Ask Dr. Brent Y. Kimball: What to Know About Herniated Discs

Ask Dr. Brent Y. Kimball: What to Know About Herniated Discs

Do I Have A Herniated Disc?

“Lots of people have herniation and lots people have bulges,” says surgeon Dr. Brent Kimball. “Not everybody that has a disk bulge has a nerve that is being pinched by it, and not everybody that has a disk bulge or herniation needs surgery for it,” he says.

The disk has two different pieces to it, including:

  • Annulus Fibrosus - the outer thick, tough layer
  • Nucleus Pulposus – the soft, well-hydrated core layer built to accept loads and compressibility

“If the outer layer, due to trauma, stress, or maybe just aging, gets a tiny weak spot; then the inner core, when pressurized will shoot out and that is when it starts to wreak havoc. It will find a nerve and compress it against another bone structure.” If that nerve is compressed for a long enough time, it will eventually start causing severe back pain.

What Are Common Symptoms of a Herniated Disc?

“One of the most common reasons a patient will end up in our office is because they are having an acute onset of really sharp or even electrical type of leg pain.,” Dr. Kimball explains. “Sometimes, patients wake up in the morning with a little pain in the low back, thinking that it is just a little crick in the muscles, so they do some stretching.”

However, he points out that throughout the next couple of days; symptoms of numbness and pain shooting down the legs, buttocks, and all the way down to the foot and toes may be apparent.

How Do You Diagnose a Herniated Disc?

The first step in diagnosing a patient with lumbar disk herniation or the above symptoms that would suggest a herniation is to do a physical exam where Dr. Kimball would check a patient’s reflexes and strengths. Just because your foot is a little weak or numb, “it doesn’t mean the patient needs surgery,” he says.

How Do You Treat A Herniated Disc?

After a thorough look at the MRI scan, Dr. Kimball will determine treatment options as well as walk patients through the process so their well-informed every step of the way. “Physical therapy and medication can calm the nerve down just enough to let the hernia settle down a little and get the leg feeling better, are a good start. Other treatment options include steroid injections and other non-surgical soft tissue approaches.”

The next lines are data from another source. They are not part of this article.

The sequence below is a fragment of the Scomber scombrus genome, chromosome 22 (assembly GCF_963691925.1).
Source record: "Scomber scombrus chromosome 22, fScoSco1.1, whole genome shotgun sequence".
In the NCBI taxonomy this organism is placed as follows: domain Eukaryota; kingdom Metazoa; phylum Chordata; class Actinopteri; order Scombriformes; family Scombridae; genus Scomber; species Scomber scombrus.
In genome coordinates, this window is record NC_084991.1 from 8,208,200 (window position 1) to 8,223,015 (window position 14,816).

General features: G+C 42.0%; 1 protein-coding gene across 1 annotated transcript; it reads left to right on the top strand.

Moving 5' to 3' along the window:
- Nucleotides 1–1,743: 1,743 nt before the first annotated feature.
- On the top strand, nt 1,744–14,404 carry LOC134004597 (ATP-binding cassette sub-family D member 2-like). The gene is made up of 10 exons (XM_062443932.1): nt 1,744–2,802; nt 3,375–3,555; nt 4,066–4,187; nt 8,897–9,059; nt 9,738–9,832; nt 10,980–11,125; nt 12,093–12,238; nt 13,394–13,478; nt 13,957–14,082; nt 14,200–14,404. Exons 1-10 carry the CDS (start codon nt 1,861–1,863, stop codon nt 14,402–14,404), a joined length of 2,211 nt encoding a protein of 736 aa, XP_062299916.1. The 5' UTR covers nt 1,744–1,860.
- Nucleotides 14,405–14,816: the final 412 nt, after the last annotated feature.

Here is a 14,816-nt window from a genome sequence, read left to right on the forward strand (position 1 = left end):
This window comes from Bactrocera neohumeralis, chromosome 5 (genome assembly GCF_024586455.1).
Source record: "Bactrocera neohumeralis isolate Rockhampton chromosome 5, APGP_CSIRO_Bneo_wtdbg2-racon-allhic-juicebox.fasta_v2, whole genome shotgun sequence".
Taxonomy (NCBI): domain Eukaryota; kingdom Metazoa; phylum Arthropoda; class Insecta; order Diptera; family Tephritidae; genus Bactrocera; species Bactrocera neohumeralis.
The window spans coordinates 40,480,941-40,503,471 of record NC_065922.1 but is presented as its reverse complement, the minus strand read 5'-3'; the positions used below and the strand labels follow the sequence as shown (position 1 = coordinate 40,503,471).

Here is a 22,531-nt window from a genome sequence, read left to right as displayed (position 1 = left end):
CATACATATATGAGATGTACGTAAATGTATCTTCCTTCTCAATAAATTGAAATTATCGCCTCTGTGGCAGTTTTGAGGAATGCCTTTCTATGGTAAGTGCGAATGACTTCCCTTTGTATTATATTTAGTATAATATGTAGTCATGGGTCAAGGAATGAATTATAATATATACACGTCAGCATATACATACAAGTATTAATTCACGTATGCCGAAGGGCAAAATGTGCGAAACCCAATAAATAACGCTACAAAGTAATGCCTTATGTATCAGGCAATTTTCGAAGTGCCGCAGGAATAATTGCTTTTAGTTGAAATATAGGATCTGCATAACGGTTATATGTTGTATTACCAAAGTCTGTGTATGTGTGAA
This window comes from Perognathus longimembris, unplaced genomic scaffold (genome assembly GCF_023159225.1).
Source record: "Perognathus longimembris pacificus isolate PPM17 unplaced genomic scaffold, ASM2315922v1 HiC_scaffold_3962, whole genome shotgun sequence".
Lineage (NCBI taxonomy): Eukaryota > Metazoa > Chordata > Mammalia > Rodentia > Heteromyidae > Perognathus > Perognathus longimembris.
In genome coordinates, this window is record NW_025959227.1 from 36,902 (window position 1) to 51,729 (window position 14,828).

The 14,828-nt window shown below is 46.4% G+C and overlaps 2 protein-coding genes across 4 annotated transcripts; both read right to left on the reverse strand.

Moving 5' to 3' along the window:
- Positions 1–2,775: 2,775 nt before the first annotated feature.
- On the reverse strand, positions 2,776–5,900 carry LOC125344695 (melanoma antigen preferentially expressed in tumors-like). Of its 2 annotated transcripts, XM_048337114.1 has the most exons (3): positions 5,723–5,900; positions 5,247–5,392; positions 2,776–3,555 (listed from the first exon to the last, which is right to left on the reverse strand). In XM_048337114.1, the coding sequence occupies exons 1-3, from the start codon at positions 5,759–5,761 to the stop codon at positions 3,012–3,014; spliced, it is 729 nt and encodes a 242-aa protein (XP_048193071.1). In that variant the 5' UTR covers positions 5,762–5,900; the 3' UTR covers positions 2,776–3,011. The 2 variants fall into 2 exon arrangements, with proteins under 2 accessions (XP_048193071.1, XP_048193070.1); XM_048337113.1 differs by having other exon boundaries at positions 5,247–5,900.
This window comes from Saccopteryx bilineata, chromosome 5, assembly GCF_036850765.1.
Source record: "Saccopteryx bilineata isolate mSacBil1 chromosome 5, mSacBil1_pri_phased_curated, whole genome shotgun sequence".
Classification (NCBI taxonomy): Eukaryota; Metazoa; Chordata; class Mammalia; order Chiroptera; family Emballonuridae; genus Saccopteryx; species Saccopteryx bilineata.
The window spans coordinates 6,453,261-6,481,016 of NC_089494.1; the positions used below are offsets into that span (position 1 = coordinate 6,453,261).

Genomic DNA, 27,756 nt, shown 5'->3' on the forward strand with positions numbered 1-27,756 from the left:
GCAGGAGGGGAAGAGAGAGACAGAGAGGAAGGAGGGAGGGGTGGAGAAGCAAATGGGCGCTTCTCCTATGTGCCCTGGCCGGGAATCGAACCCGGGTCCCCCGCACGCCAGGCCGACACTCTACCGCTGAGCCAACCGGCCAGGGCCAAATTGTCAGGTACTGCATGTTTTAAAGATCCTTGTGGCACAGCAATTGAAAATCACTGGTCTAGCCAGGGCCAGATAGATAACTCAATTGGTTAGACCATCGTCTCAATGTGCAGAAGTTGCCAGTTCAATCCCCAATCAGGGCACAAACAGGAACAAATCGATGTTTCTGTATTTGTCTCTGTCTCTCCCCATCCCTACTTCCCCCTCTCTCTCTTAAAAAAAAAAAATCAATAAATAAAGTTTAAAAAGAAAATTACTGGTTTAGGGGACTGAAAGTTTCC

If a patient fails these treatments and the pain is too severe, Dr. Kimball will renegotiate the problem and discuss surgical considerations so that he or she can get back to their normal routine.

What Does Surgery Involve?

Guesswork is never involved when it comes to disk herniation surgery. Dr. Kimball performs this procedure through a dime-sized, 18mm incision on one side of the spine and works a small tube through the hole to get down to the muscle. He then works his way into the bone where he shaves down just a few millimeters to find the nerve that’s being compressed.

Can You Prevent ‘Re-herniation?

“A patient could go through one herniation, have a successful surgery and then have another piece of disk pop out days, weeks, or even months later,” he says.

In order to avoid re-herniation, (and if a patient’s spine will allow it), Dr. Kimball will take the extra time in the surgery to do everything he can to prevent his patient from having this. This can be done by repairing the hole and closing the flap with a tiny suture.

If you think you may have a herniated disc or have additional questions, please don’t hesitate to reach out to our office at (720) 386-4508 or contact us online today!

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